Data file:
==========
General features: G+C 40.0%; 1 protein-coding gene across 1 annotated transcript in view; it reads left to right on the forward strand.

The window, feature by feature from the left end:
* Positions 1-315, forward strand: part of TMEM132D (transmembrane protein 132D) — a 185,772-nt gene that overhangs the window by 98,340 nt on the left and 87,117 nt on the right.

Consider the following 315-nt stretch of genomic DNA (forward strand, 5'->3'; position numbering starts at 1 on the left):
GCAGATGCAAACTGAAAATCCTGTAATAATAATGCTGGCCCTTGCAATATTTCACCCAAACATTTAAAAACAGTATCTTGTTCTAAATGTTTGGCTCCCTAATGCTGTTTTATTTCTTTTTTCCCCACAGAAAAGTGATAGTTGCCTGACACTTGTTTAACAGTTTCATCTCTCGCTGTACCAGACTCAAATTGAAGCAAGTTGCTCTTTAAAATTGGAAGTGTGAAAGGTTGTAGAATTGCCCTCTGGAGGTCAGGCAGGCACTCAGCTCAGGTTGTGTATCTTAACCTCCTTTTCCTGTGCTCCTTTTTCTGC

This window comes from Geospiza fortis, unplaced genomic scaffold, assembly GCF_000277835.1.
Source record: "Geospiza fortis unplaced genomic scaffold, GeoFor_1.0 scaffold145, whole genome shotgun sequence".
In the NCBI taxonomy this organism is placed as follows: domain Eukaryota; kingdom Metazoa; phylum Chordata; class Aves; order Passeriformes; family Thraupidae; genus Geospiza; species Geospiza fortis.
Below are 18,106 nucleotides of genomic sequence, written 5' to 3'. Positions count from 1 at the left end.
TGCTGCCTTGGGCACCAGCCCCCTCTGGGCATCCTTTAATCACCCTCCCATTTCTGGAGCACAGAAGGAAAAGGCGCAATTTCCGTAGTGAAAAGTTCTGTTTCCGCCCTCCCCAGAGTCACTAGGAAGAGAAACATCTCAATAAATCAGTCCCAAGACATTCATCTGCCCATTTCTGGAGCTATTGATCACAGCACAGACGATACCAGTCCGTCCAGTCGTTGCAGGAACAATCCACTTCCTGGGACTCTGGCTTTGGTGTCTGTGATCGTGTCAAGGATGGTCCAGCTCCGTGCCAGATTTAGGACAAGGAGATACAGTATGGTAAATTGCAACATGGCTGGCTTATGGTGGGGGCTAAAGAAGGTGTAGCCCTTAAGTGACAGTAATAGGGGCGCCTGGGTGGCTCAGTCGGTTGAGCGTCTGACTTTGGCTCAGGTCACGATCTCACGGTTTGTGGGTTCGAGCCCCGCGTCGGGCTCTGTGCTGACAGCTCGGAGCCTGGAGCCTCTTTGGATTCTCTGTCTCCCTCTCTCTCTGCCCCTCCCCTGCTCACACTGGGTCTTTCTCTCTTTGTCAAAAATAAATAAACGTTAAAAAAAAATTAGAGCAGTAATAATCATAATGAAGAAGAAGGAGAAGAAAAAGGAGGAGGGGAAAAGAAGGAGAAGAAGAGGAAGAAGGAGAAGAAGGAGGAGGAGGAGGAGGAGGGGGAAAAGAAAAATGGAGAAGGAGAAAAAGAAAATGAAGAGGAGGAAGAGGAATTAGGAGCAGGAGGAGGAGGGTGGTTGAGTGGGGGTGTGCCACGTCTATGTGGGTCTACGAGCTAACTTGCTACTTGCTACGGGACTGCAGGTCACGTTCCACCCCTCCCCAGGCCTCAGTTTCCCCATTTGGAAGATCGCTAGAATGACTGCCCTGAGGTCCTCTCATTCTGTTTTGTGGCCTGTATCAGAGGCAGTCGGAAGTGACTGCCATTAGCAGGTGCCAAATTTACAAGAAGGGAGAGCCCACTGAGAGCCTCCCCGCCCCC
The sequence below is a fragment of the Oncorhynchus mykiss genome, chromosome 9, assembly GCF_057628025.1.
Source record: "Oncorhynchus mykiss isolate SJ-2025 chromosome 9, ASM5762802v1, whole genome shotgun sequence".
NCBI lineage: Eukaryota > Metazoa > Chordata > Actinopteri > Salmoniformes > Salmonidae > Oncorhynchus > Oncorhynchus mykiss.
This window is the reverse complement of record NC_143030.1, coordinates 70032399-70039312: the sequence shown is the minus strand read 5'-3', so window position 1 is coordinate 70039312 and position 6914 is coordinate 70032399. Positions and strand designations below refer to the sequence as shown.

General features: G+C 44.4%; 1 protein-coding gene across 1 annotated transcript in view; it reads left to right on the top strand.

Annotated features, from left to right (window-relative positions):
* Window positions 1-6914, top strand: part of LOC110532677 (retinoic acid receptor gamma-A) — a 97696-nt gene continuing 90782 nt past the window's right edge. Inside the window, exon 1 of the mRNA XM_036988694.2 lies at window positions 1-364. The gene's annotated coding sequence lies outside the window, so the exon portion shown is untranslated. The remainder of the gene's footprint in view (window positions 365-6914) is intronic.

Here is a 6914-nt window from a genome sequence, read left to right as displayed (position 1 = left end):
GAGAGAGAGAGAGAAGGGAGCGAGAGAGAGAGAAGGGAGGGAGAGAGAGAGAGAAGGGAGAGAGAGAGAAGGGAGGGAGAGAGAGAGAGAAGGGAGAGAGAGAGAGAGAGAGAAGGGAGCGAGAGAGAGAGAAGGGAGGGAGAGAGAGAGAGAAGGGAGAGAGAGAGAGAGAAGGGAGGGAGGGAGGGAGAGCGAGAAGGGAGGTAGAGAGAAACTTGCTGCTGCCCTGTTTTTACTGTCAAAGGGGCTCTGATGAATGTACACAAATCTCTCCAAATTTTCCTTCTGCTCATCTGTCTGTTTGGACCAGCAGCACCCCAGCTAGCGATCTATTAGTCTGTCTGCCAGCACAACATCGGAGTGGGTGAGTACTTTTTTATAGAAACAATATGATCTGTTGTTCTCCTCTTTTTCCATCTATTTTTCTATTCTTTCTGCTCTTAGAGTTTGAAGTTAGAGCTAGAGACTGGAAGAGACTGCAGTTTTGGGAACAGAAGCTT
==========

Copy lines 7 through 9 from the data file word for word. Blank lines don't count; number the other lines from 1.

Source record: "Geospiza fortis unplaced genomic scaffold, GeoFor_1.0 scaffold145, whole genome shotgun sequence".
In the NCBI taxonomy this organism is placed as follows: domain Eukaryota; kingdom Metazoa; phylum Chordata; class Aves; order Passeriformes; family Thraupidae; genus Geospiza; species Geospiza fortis.
Below are 18,106 nucleotides of genomic sequence, written 5' to 3'. Positions count from 1 at the left end.